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    Jun 21, 2016

    Contract workers eligible for leave

    CONTRACT workers who have worked in the same firm for three months or more are entitled to statutory leave benefits.

    It is also good practice for both employers and employees to give sufficient notice if either side decides not to renew the contract.

    These clarifications were made under new guidelines released yesterday by the Ministry of Manpower (MOM), the labour movement and the Singapore National Employers Federation, which noted that contract workers are "a small but important part of the workforce".

    Last year, 202,400 Singaporeans and permanent residents were employed on term contracts, making up 11.3 per cent of the resident workforce.

    Some workers who have been working for the same employer for a long time do not currently get benefits such as annual leave, sick leave or childcare leave, as they are on separate contracts shorter than three months and renewed with a break in between the contracts, the statement added.

    "Hopefully, these guidelines can help close the loophole where fixed-term employees can be shortchanged by unscrupulous employers who deliberately break their contracts to deny them of their statutory employment benefits," said assistant secretary-general Zainal Sapari of the National Trades Union Congress.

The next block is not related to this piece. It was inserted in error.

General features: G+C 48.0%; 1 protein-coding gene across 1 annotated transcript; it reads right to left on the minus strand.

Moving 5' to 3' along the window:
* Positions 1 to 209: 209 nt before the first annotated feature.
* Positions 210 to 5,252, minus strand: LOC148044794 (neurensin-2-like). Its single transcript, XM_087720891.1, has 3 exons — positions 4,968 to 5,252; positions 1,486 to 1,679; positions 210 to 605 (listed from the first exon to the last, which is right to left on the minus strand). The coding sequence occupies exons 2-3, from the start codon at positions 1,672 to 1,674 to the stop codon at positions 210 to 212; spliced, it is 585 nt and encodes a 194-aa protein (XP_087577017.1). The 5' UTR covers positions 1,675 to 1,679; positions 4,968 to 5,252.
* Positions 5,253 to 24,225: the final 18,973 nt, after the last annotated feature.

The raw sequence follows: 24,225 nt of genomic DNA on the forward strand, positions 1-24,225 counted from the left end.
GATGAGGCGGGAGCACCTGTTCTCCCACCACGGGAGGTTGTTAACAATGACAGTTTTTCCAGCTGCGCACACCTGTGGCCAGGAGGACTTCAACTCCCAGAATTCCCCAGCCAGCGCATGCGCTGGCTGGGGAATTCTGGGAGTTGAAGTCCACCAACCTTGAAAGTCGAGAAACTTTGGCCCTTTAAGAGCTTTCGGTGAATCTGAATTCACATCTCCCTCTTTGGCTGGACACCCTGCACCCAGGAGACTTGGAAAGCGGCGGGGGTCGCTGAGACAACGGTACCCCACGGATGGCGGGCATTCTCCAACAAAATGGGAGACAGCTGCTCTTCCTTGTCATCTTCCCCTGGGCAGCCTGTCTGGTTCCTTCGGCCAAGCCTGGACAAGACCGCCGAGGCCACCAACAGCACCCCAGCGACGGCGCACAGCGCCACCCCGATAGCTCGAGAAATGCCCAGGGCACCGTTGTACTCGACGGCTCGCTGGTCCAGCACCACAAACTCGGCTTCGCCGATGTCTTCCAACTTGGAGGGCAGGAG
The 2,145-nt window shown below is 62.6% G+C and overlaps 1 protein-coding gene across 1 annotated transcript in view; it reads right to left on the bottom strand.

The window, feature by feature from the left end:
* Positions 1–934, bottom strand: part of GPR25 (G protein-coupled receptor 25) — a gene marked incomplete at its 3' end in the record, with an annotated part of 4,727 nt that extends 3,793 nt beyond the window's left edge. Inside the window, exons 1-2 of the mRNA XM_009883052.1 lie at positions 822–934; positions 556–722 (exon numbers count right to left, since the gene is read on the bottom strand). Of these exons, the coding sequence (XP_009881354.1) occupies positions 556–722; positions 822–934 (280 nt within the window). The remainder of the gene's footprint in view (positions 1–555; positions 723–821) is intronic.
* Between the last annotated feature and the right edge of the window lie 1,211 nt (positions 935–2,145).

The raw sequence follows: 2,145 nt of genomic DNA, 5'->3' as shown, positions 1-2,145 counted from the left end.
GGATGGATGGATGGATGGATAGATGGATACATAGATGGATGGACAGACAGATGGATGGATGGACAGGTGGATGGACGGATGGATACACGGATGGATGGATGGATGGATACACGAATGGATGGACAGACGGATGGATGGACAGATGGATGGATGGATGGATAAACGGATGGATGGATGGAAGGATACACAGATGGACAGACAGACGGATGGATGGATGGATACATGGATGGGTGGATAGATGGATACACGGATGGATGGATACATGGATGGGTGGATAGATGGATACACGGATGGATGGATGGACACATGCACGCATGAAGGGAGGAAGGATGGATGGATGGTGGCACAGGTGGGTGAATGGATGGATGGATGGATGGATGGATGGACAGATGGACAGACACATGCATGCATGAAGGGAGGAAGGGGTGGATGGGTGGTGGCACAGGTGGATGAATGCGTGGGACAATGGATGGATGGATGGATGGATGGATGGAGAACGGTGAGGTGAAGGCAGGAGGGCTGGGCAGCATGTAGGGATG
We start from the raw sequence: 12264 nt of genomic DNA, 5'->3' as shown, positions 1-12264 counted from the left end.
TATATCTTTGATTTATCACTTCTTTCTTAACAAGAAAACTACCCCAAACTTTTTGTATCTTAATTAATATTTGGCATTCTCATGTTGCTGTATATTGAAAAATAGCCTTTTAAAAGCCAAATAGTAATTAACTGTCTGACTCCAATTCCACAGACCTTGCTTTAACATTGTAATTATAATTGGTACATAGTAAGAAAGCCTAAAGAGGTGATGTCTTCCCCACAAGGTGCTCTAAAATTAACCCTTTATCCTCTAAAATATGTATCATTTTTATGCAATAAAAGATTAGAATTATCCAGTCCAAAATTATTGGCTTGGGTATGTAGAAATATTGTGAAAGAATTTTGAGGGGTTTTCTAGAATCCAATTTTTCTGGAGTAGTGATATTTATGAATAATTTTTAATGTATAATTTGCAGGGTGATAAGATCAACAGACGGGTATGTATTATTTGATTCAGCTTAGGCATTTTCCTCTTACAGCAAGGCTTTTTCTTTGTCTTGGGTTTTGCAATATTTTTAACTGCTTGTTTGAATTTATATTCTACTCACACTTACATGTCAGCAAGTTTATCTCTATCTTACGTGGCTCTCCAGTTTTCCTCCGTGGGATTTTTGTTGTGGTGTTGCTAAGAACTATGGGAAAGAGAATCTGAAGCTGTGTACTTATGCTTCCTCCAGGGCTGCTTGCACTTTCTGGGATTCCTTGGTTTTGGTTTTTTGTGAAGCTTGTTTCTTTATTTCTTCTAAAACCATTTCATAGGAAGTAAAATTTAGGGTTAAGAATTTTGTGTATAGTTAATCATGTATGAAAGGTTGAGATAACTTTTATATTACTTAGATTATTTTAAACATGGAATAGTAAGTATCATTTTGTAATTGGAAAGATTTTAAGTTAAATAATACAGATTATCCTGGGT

Under the guidelines, employers are encouraged to treat contracts renewed within a month as continuous, and grant leave benefits based on the cumulative term of contracts, for contracts of 14 days or more.

    Bosses could also pro-rate leave benefits based on the cumulative duration of the contract.

    For example, an employee who has worked for the same firm on three consecutive month-long contracts is entitled in his fourth month to benefits such as two days' of paid annual leave, based on seven days' of paid annual leave a year. He qualifies as long as he did not take a combined break of a month or longer in the three months. The breaks do not count towards his length of service.

    Employers should also keep to the notice period for early termination in the contract, said the guidelines.

    If the clause was not included, employers can check the MOM website on what they should do.

    Mr Zainal said the new guidelines "must be monitored closely for adherence".

    A legislative approach should be considered if moral suasion did not work, he added.

    Erman Tan, president of Singapore Human Resource Institute, welcomes the guidelines, adding that it has been receiving feedback from members on how to administer leave for temporary staff.

    A 64-year-old cleaner, who gave his name only as Mr Eng, has been on several contracts of one and three months for the same employer in the past year and did not know he is entitled to leave days.

    He said: "I will ask my boss about it.

    "Hopefully, they will allow me to backdate my leave and take a couple of days off so I can stay at home and accompany my wife."